Listen to Kevin on Wisconsin Public Radio

On Your Money® Members | Sign Up (FREE)Login


The Best Ways to Use Your Home Equity

by Kevin McKinley - December 4th, 2016

Posted Under: estate planning

    With mortgage interest rates rising for the first time in a long time, it’s a good time for homeowners to consider the various ways they can borrow against their home equity for various needs.

    Here’s how mortgages, home equity loans, and home equity lines of credit work, and the best reasons to use each type of loan.


    A traditional mortgage is the loan that allows you to borrow the largest amount of money at the longest possible term with the lowest relative monthly payment.

    But the upfront costs are higher than other borrowing options, and if you pay off the loan over the original intended term, you’ll likely pay more in interest than you would with a home equity loan or line of credit.

    The majority of mortgages are for 30 years, but you may be able to get a lower rate for a 15 year mortgage. Usually there is little or no penalty for paying off the mortgage before it’s due, but check with the lender to be sure.

    Borrowers can choose either a fixed- or adjustable-rate mortgage, but with rates near historic lows, it’s probably safer for long-term borrowers to choose the fixed-rate option (even if the initial rate on the adjustable option is a currently a little lower than the fixed-rate loan).

    Costs $2,000 and up, and depending on the loan, the borrower, and the property, initial expenses can approach $10,000 or more.

    Best for: Homeowners who want (or need) the most possible money from their home equity, and think that interest rates may rise in the future. Also good for those who are concerned that it may be difficult to get a mortgage in the future, due to changes in their own circumstances or economic conditions.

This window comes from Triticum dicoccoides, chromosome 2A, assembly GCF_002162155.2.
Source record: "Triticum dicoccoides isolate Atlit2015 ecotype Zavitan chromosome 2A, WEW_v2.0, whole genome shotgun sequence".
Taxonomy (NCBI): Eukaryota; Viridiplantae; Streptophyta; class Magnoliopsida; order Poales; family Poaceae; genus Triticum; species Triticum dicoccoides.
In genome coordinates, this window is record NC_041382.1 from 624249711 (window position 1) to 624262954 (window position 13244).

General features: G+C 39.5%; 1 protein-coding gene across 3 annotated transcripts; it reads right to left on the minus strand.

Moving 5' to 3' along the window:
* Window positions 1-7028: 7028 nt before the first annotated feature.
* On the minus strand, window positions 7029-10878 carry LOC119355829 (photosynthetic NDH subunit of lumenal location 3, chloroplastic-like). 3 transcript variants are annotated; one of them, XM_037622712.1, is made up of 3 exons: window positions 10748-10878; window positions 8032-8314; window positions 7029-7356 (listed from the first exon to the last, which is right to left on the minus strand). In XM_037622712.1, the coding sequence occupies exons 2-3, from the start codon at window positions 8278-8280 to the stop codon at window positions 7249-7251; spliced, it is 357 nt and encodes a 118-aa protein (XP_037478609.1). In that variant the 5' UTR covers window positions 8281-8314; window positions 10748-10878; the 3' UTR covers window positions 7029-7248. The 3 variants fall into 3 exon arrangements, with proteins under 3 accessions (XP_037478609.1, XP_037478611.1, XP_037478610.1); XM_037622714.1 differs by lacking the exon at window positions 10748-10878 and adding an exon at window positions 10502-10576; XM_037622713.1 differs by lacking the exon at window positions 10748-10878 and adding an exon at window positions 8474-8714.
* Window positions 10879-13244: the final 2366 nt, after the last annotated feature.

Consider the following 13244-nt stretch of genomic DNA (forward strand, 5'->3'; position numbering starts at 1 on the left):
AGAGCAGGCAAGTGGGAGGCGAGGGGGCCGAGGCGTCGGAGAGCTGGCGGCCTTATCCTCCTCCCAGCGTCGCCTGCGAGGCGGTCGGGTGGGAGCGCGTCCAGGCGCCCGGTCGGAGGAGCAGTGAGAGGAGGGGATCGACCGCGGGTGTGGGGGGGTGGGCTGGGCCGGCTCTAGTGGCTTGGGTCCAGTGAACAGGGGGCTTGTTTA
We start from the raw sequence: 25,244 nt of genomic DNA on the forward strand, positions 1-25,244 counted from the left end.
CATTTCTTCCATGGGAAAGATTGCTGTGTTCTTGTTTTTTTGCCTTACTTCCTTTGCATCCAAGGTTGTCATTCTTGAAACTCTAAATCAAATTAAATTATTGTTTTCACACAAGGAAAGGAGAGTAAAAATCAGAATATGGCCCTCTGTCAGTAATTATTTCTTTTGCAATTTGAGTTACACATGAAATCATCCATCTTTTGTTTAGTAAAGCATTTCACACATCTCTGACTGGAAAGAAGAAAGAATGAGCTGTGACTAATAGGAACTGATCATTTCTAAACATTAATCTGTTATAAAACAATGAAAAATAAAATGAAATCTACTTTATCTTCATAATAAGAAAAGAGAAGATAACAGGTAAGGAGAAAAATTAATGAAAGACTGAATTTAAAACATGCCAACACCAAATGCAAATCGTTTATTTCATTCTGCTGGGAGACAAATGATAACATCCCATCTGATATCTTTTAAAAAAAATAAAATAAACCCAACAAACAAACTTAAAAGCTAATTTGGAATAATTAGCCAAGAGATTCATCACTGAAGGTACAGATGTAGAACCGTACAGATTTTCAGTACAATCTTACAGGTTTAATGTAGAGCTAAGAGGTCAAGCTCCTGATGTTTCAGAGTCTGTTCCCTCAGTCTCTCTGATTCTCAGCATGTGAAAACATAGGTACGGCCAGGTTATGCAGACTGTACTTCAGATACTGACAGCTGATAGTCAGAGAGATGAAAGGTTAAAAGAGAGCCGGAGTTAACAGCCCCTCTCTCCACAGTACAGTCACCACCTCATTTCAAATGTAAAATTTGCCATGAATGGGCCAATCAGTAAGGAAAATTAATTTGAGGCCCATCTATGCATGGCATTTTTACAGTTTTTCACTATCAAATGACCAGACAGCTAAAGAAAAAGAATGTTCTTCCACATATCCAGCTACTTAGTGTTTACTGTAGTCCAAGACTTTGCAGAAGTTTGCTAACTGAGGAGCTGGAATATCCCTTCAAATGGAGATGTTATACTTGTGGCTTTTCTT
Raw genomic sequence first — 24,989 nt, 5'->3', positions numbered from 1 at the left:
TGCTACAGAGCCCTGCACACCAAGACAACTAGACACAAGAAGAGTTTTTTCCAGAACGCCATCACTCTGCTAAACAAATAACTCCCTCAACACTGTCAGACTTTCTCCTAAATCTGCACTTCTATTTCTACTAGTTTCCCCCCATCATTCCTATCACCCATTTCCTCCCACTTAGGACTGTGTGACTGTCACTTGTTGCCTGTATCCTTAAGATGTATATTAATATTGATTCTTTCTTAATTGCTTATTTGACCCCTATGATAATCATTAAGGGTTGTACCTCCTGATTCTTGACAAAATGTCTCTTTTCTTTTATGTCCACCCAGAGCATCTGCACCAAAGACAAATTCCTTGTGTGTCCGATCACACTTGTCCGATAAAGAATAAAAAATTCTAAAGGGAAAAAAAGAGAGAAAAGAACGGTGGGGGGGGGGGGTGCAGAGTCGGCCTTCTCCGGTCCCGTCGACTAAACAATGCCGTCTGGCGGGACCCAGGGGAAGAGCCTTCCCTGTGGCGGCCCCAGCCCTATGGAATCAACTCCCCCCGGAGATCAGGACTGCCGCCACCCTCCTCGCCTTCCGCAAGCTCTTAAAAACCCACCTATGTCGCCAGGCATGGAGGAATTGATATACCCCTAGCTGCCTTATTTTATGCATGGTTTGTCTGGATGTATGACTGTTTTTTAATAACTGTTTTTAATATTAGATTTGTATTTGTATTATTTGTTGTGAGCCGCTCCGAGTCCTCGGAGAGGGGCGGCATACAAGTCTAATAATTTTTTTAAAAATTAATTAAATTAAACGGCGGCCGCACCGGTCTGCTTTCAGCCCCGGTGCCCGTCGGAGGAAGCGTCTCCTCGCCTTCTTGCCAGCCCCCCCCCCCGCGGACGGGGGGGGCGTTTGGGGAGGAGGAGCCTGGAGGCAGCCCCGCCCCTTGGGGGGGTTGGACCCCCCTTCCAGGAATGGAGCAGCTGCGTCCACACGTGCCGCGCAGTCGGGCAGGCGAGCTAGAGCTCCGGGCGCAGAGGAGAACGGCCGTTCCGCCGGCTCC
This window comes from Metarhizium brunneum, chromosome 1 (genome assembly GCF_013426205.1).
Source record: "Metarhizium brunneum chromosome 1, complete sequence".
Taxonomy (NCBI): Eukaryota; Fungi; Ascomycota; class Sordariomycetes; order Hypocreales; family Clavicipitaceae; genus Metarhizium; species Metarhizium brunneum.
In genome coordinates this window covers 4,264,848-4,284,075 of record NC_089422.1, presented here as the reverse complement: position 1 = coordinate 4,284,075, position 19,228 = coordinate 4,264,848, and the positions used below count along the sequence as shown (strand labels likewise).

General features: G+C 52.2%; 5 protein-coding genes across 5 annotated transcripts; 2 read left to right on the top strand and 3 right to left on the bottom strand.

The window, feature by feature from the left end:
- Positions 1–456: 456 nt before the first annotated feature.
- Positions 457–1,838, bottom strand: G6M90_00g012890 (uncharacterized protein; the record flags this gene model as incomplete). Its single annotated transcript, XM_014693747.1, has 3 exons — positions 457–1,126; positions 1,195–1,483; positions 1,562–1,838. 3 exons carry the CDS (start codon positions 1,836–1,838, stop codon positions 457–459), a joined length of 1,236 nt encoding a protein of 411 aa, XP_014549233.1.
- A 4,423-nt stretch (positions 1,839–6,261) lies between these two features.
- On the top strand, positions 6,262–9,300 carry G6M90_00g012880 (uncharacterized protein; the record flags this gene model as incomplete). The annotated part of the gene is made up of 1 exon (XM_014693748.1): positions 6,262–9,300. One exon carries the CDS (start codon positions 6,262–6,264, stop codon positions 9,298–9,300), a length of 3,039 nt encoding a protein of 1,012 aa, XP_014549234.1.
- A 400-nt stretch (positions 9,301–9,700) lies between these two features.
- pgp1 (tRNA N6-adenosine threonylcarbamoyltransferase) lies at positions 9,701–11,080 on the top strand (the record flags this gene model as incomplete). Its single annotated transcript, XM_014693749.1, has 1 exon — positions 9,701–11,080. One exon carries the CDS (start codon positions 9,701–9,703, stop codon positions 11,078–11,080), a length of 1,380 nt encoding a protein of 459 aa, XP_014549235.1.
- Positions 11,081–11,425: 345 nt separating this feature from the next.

Home equity loans

    A home equity loan is like a fixed-rate mortgage, but usually the amount of money borrowed is less and the term of the loan is shorter.

    The initial costs of a home equity loan are less expensive than the closing costs of a traditional mortgage, but the interest rate is often a half-percent or so higher.

Costs $500 to $1,500

    Best for: paying for an immediate, known cost (such as a larger home remodeling project or paying off high interest credit card debt), or when it’s the most attractive borrowing option for a shorter-term expense (like higher education expenses).

Home equity lines of credit

    Once established, a home equity line of credit (HELOC) allows you to borrow against the equity you have established in your home, up to a pre-approved amount.

    The interest rate is typically adjustable, but usually can only go up a certain amount within a particular time frame (such as two percentage points over a year), and may be capped at a particular rate (like 12%).

    You only pay interest on what you borrow, when you borrow. After a period of time, the lender may request that you either repay the loan, or convert it to a new loan with a fixed interest rate, time period, and a monthly payment of principal and interest.

    Costs Typically range from a few hundred dollars to over $1,000. There also may be a small annual fee ($50 to $100) to keep the HELOC open.

    Best for: when you have no immediate need for the money, but would like to have the option to tap the HELOC to cover unexpected expenses or in an emergency. Hopefully you will be able to repay the borrowed amount within a couple of years.

Your next steps

    If you’re in the market to get one of these loans, contact your local bank or credit union to see which options would be best suited for your needs, and what the costs of each would be.

    Don’t hesitate to contact other lenders to compare their offerings to your current institution. You may save hundreds or thousands of dollars in fees and interest expenses, but make sure you read the fine print before you sign on the dotted line.